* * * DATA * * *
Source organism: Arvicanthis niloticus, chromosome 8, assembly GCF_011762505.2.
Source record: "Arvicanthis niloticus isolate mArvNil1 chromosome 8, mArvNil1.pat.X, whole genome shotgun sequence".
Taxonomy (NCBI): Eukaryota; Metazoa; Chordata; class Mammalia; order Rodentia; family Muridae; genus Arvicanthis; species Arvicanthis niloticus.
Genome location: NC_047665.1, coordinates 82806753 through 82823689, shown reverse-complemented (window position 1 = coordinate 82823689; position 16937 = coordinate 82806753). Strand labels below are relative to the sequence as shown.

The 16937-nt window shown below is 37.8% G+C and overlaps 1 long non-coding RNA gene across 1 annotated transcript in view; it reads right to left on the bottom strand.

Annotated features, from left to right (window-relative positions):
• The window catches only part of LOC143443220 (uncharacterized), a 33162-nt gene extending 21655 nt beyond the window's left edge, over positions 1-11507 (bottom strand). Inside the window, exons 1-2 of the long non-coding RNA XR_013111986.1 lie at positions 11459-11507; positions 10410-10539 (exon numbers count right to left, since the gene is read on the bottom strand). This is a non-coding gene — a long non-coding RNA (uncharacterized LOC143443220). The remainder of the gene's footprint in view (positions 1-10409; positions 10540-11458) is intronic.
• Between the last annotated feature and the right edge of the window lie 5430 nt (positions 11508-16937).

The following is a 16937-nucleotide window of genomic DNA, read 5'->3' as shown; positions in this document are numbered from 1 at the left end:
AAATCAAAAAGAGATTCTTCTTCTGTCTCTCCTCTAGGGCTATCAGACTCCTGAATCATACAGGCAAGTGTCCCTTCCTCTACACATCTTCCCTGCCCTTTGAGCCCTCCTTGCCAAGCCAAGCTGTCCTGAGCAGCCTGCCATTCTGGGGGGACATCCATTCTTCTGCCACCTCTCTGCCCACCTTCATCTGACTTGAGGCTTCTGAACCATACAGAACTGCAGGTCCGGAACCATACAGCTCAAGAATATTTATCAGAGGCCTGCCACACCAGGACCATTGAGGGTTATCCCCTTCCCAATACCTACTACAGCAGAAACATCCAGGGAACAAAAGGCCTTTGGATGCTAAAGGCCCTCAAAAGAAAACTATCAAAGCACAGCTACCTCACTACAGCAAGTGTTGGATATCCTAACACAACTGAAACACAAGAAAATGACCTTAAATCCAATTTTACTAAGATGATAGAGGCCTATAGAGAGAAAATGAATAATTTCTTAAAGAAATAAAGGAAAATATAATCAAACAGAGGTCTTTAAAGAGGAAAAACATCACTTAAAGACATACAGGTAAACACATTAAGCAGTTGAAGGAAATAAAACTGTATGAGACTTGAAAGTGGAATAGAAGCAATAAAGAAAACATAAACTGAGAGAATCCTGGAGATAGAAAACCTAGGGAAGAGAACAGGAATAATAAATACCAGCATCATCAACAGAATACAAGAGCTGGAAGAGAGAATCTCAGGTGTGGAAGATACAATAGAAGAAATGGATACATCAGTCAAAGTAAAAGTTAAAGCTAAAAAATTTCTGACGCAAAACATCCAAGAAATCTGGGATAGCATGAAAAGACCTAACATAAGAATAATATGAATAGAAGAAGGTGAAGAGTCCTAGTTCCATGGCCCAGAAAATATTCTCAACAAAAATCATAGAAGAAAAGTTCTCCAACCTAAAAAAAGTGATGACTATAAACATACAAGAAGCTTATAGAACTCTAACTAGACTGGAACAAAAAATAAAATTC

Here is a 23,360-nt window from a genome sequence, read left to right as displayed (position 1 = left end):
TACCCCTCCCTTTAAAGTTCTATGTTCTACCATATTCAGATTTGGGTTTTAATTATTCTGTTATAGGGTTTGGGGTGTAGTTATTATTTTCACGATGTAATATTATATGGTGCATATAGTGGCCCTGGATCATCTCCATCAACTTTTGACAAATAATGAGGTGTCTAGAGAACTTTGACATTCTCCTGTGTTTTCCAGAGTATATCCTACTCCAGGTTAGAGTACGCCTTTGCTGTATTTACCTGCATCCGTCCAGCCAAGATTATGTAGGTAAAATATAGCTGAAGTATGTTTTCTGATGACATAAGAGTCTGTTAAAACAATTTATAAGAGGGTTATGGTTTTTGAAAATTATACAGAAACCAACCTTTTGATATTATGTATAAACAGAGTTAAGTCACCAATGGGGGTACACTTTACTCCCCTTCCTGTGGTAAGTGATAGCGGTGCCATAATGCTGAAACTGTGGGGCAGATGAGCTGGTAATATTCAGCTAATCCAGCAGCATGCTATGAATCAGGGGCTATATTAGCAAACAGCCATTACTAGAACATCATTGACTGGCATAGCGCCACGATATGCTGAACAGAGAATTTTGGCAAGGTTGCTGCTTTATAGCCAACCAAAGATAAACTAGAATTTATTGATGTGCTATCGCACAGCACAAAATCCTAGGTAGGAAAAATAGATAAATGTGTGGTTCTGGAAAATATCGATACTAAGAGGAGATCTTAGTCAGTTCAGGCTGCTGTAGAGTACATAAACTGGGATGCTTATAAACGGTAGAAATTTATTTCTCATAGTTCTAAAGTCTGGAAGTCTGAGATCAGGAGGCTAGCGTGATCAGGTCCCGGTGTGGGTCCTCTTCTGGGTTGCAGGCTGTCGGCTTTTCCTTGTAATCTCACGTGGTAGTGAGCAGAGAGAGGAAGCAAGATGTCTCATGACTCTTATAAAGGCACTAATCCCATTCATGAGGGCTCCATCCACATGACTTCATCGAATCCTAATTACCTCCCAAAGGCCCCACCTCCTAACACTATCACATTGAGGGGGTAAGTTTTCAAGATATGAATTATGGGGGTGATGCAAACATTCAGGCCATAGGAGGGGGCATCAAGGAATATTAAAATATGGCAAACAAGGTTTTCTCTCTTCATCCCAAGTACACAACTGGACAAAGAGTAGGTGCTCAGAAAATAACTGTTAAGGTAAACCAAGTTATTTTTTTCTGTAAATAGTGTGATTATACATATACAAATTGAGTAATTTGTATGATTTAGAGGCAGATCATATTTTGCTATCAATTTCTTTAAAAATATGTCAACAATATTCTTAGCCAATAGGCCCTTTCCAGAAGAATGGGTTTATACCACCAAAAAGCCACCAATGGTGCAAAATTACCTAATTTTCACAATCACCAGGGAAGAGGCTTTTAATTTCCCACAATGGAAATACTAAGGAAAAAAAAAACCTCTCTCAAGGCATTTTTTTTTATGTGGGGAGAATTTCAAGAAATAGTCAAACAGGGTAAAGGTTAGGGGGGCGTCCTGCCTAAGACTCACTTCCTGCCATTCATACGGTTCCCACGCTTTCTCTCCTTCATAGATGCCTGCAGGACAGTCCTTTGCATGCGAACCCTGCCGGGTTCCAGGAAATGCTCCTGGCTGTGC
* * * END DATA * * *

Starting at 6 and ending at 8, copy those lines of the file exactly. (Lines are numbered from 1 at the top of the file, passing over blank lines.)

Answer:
Annotated features, from left to right (window-relative positions):
• The window catches only part of LOC143443220 (uncharacterized), a 33162-nt gene extending 21655 nt beyond the window's left edge, over positions 1-11507 (bottom strand). Inside the window, exons 1-2 of the long non-coding RNA XR_013111986.1 lie at positions 11459-11507; positions 10410-10539 (exon numbers count right to left, since the gene is read on the bottom strand). This is a non-coding gene — a long non-coding RNA (uncharacterized LOC143443220). The remainder of the gene's footprint in view (positions 1-10409; positions 10540-11458) is intronic.
• Between the last annotated feature and the right edge of the window lie 5430 nt (positions 11508-16937).